The impact of the Acts of Union
Historian John Davies on the impact of the 16th century Acts of Union between England and Wales.
By the reign of Elizabeth I, the Tudor settlement in Wales had won general acceptance. The justices of the peace were drawn from the ranks of the Welsh gentry.
The Tudors, stated the contemporary commentator George Owen of Henllys (Pembrokeshire), 'gave to Welsh magistrates of their own nation'.
As they had been appointed to enforce the law, the gentry were obliged to abandon their semi-anarchic traditions. They waxed greatly; the acts of 1536 and 1543, particularly the granting to them monopoly of the magistrates' bench, enhanced their power over the classes beneath them.
With the abandonment of Welsh law, estates were passed intact to the eldest son furthering the concentration of land in the hands of the few.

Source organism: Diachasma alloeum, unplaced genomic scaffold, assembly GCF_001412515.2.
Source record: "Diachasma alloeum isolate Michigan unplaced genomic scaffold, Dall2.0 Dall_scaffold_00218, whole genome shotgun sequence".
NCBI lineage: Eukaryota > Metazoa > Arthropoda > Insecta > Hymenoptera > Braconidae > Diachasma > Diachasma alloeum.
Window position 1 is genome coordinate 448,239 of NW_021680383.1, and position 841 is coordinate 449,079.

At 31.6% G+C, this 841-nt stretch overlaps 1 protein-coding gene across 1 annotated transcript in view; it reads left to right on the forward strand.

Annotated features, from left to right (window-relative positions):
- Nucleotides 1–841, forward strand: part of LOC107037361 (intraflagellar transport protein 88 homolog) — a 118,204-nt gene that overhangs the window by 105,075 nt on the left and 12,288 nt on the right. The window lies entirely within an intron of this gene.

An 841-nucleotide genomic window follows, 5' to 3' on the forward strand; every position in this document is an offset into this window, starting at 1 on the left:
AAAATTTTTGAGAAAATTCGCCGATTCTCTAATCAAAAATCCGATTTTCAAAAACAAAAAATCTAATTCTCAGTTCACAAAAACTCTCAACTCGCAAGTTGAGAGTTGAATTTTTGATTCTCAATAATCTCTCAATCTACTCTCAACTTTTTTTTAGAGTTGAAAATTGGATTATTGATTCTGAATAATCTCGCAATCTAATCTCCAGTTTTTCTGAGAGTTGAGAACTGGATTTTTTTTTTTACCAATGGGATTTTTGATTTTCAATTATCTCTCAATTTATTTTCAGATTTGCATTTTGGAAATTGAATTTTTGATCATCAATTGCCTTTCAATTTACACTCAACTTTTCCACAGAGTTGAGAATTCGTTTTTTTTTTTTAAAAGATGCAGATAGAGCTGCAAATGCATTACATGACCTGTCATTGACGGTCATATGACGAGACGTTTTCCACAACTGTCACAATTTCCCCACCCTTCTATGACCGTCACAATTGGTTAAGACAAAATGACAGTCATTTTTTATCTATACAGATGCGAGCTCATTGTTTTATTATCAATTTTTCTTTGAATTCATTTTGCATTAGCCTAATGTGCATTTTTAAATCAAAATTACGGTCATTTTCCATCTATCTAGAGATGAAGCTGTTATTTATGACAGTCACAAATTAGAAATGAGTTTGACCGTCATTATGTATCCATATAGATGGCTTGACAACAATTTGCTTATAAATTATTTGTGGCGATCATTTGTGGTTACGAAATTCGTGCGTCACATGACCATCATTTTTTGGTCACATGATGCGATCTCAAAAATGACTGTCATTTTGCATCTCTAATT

For the next 250 years at least, the Welsh historical record was dominated by the activities of landed families. They were loud in praise of the Tudor settlement which removed any ambiguity concerning the status of the Welsh. With that settlement the Welsh, in the eyes of the law, became English.
Yet it would be equally valid to argue - as there was no longer any advantage in boasting of the condition of being English - that henceforth everyone living in Wales was Welsh, a principle which would be built upon over succeeding generations.
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